Two nights ago, Tonight Show host Jay Leno included in his monologue a joke about Christine McCallum, the Brockton, Mass. teacher convicted of having sex with a 13-year-old boy over 300 times. Jay can make jokes about whatever he wants, but the fact that we are laughing about this kind of conduct by teachers rather than asking hard questions and insisting on some accountability for the schools shows how tolerant our society is of a supposedly essential institution and a once respectable profession that have both fallen into rot and ruin.
In 1996, when Mary Kay LeTourneau was revealed to have made an undereage student her lover and fathered a child by him, it was national news. For me, it was the first I had ever heard of a teacher abusing her power and profession to that extent. This month alone, March 2012, I have counted thirteen such cases making the local news across the country, including McCallum, and I’m sure I missed some. I’m also reasonably sure that for every one of these cases that get prosecuted, many more are covered up or never discovered at all.
So our schools are crawling with sexual predators, and the problem seems to be increasing. Yet the media, so far, has treated all of these frightening—but funny! Right, Jay?—incidents as isolated and aberrational, an approach I am beginning to doubt is correct. The teaching profession does not seem to have the courage to invite scrutiny of its lack of professional standards and enforcement while it is fighting benefit reductions; the schools do not want to pave the way for successful lawsuits by acting as if they have some responsibility in the matter (which they obviously do); society’s outrage is being inhibited by the ethics corrupters who write in to newspapers cheering on the young boys who are so lucky as to “get some” from their hot teachers, while condemning the “prudes” who object to educators trolling for young sex when they are supposed to be educating; and parents are in denial (though convicted child-abusing teachers have included those who were honored, trusted, and probably abusing kids for years).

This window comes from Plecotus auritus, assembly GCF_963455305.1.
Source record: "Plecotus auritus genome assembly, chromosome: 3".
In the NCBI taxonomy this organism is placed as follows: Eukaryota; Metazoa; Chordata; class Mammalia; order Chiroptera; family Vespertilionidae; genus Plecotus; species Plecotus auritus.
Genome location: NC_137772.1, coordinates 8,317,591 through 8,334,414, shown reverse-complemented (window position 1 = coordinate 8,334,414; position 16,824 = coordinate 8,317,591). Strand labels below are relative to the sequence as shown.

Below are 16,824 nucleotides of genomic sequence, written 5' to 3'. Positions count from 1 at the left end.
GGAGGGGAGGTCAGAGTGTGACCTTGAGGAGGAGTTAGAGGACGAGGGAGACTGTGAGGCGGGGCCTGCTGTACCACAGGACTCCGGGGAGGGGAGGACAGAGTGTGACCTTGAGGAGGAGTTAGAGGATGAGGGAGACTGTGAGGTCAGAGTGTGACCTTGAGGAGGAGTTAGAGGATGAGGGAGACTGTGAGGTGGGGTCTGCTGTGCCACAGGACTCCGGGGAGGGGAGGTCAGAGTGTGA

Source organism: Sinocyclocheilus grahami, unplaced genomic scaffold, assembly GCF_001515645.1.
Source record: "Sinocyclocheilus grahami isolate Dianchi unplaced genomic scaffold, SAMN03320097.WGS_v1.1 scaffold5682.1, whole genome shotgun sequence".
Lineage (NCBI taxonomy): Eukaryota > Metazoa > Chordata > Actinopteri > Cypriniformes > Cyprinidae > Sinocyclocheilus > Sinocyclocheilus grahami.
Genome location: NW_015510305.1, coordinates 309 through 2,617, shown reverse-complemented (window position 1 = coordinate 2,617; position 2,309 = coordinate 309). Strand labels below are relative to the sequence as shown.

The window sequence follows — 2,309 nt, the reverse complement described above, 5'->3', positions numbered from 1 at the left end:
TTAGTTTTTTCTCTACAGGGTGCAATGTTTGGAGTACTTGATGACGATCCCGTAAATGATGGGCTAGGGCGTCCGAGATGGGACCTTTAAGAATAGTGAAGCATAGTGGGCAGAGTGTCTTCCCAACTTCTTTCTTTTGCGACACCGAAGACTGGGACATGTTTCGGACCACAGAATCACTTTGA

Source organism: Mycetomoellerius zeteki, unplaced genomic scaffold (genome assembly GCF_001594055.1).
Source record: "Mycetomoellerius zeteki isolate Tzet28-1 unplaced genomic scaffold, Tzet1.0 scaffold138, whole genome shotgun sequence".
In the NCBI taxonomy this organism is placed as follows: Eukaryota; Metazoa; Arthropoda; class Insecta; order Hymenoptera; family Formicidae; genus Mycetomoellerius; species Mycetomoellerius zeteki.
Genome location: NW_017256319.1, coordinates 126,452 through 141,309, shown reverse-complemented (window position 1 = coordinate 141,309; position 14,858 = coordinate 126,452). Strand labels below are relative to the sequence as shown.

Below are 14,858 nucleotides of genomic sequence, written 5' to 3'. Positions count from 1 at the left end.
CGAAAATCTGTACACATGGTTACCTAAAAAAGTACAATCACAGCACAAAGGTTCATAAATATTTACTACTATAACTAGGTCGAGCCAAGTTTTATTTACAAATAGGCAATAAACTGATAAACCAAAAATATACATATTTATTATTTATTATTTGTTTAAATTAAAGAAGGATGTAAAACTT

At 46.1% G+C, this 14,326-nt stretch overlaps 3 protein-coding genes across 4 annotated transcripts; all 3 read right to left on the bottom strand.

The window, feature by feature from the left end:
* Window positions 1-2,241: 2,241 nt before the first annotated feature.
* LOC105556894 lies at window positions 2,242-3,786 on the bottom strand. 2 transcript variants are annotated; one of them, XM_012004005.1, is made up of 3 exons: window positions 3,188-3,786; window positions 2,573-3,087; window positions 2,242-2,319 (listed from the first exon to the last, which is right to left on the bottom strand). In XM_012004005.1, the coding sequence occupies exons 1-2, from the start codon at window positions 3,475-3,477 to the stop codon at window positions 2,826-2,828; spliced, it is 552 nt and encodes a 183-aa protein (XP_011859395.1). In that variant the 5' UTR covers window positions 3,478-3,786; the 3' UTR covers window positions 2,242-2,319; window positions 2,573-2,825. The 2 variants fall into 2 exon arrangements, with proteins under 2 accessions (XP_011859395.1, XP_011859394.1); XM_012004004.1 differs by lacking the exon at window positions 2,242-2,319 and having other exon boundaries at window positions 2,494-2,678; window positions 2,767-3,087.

If you think about it, shouldn’t we expect to see pedophiles and sexual predators gravitate to the teaching profession? Are schools properly screening for such people? Or have the school administrators absorbed the irresponsible cultural attitudes being pushed on us by the likes of Mary Kay and her now husband, then rape victim, Vili, who have hosted “Hot for Teacher Nights” at a Seattle nightclub?
I think the ethics alarms, not to mention the child-rape alarms and the atrocious educational system alarms need to be ringing a lot more loudly about this. If they were, I don’t think even Jay would fail to see that teachers having sex with students so frequently is no joking matter. It is an American scandal and tragedy.